Today I participated in a panel discussion on the state of transparency in Illinois. Here’s the packet associated with the conference.
When we went around to throw out the problems that need solving, the one I focused on was the fact that there is little to no true collaboration among all parties. That is to say, if we consider the goal to be the provision of relevant, responsive, accurate information from government to the public, we have to consider the needs, fears, skills, and strengths of all parties to that transaction.
I got a lot out of this day and I think there was a real movement away from legislative and administrative solutions (FOIA law, Attorney General oversight, etc.) and into market and policy-oriented solutions (applications built on existing data, working with government to get value out of their own data, etc.)
Tonight I participated in a panel discussion following a lecture by Ezio Manzini, a leading expert on desgin and sustainability titled, “”Small Projects, Large Changes: Scaling Up Sustainable Solutions”. It was great to see someone pull together the many threads we’ve seen in city life around cooperative development, hacking the infrastructure, and generally making things better by messing things up.
Here’s a poster for the event:
And some sketchnotes:
I helped judge the winners of the 2011 Third Coast/Richard H. Driehaus Foundation Competition, which were announced today.
Today Technori, published a profile written by Megan Weinerman: “POETIC JUSTICE: Daniel X. O’Neil helps to make things better by doing what he wants and messing things up.” I had a lot of fun working with Megan on this piece. Here’s a snip on Chicago-style entrepreneurship:
“I’ve started lots of ventures—a poetry book company, a theater company, a consulting practice—but never considered those activities ‘entrepreneurial’. I just thought of them as a way to do what I wanted. Everyone I ever knew from grade school on always had something on the side. It was always about ‘Do what you want, and have it financed by your day job.’ In the entrepreneurial world, I usually hear a lot of anti-corporate sentiment. But I thrive in both cultures. I have no problem with either whatsoever.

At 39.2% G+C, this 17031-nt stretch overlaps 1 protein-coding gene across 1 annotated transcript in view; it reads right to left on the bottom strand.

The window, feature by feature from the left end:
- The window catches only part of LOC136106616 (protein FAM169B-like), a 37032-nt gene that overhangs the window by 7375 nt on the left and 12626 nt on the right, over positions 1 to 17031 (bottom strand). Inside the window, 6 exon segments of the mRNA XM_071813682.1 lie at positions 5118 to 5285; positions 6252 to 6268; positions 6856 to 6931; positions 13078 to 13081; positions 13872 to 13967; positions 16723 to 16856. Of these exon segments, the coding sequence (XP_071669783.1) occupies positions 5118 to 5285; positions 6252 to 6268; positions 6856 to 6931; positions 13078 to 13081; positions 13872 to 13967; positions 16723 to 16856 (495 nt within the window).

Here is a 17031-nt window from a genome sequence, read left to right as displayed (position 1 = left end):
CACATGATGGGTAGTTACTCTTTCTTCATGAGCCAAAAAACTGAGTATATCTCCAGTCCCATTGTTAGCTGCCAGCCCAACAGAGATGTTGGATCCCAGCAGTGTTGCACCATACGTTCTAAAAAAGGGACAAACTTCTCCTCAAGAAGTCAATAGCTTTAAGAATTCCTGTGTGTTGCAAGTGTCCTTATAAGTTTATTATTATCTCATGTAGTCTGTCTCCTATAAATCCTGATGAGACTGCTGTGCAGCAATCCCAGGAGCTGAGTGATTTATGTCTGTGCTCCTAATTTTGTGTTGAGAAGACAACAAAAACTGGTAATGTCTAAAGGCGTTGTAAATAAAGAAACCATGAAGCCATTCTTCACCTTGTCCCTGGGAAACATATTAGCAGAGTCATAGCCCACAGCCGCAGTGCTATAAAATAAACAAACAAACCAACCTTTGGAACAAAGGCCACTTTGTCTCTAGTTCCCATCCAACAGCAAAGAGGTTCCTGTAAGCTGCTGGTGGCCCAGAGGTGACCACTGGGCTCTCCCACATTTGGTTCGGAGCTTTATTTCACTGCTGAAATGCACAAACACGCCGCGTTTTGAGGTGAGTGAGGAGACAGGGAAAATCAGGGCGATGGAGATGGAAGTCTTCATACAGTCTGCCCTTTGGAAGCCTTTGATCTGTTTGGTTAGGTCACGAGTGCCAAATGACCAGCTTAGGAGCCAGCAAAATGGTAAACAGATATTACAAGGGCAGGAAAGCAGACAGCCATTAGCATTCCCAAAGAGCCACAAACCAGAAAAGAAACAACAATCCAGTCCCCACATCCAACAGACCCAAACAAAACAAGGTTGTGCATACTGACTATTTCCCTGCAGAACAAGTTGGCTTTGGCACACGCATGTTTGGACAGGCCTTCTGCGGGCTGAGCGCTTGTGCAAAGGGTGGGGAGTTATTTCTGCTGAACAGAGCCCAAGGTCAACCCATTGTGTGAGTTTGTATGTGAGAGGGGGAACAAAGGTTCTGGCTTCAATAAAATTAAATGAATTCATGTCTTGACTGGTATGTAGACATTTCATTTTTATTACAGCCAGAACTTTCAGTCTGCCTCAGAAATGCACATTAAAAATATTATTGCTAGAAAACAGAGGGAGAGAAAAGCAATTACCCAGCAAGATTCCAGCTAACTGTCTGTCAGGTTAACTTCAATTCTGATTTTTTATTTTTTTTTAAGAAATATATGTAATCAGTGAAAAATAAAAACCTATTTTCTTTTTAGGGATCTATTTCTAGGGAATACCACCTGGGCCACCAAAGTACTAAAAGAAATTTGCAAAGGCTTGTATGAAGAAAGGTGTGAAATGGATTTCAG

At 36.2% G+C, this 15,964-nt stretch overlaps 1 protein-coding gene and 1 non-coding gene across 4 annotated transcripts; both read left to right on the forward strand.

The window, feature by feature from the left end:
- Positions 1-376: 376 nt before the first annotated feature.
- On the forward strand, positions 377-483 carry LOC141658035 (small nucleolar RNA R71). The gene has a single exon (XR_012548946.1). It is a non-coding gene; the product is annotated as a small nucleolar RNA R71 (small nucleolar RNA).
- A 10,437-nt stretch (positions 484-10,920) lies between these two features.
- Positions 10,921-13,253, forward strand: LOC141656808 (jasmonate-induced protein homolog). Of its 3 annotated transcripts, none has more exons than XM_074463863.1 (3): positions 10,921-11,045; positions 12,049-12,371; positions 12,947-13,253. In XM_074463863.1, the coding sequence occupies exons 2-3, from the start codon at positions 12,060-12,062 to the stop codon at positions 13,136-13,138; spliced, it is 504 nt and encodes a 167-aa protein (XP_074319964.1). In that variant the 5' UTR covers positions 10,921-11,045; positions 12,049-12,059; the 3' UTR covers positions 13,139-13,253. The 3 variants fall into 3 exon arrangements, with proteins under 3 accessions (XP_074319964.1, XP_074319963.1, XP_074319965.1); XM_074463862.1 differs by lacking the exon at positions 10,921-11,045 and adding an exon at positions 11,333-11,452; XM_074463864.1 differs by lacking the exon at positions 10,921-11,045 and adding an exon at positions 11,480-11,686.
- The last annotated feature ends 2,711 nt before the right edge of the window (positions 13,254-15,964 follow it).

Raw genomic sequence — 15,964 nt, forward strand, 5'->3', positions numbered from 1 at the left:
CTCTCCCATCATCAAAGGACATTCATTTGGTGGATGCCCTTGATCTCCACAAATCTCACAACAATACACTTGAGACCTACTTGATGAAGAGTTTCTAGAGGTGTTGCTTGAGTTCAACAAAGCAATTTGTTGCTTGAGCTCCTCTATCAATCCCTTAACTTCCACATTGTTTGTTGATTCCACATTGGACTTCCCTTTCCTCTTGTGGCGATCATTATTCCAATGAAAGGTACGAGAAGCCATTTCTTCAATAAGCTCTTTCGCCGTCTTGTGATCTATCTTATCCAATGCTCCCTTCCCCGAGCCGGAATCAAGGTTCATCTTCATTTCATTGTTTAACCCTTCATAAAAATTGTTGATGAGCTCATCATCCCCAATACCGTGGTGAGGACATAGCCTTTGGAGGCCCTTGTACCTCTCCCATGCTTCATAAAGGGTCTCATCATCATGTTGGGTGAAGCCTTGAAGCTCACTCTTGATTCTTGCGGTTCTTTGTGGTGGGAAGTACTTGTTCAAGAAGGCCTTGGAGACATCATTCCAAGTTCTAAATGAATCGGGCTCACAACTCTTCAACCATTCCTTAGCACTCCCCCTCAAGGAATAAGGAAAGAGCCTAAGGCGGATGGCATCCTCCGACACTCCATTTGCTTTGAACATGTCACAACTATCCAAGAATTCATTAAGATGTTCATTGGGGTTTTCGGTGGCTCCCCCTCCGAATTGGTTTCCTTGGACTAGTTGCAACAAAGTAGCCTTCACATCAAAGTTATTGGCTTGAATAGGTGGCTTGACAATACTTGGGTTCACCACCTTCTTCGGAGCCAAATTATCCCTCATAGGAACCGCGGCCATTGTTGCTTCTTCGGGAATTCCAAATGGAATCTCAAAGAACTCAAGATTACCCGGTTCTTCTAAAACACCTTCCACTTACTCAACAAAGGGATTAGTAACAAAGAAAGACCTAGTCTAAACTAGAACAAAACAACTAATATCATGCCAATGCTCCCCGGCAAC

I’m just driven to do things, to create. And I’m always looking to align my passions with my efforts, and figure out how to easily pay for them, rather than how to make money off of them. Then the money always follows because the new passion usually turns into a new job. Then I start all over again with finding a new passion.”
Today I took part in the launch of the new data Web site for Cook County. Here’s a snip:
On Wednesday, Cook County Board President Toni Preckwinkle, joined by Cook County Board Commissioner John Fritchey and Cook County Chief Information Officer Greg Wass unveiled the County’s new “Open Data” website today. The website is an important step in the President’s continued efforts to bring transparency and accountability to County government by making more information more easily accessible to the public.
Here’s their video of the event:
The County asked me to write a short blog post on the history of open data in Chicago. Snip:
This is where it’s at– open data as a key component of other, essential policies and modes of interaction among governments and the people they serve. That’s why these efforts by Cook County– all done in the context of other data released by the City of Chicago and the State of Illinois– represent a great step forward. There is a nascent cohesiveness to open data in Chicago. Government policy, markets, consumer needs, and developers need to be in synch for us to go beyond mere data. Groups like OpenGovChicago– started and nurtured by many of the groups and people represented in this history– is one place where we gather to trade ideas. Join us!
Writing this post has been great for me because it got me in contact with colleagues who have been at this much longer than me. I am updating the post as I learn more about our rich history.
Today I spoke with host Mike Stephen of Outside the Loop Radio to talk the issues of Internet access in Chicago and the federal Broadband Technology Opportunities Program grants being implemented by Smart Chicago.
Today marks the end of my first week as the first Executive Director of the Smart Chicago Collaborative. Here’s a snip from a blog post I wrote about the change:
There is much work ahead on the Smart Chicago Collaborative. I go to work every day at The Chicago Community Trust, where the collaborative is housed. I get to work with some of the sharpest and most energetic people focused on improving the quality of life in Chicago. My most immediate tasks are to build a strong advisory committee, work with donors, fund projects, and hire an Associate Program Officer. If you see yourself in these tasks, please contact me at email@example.com. Let’s get to work.
And here’s a draft strategy I’m working on: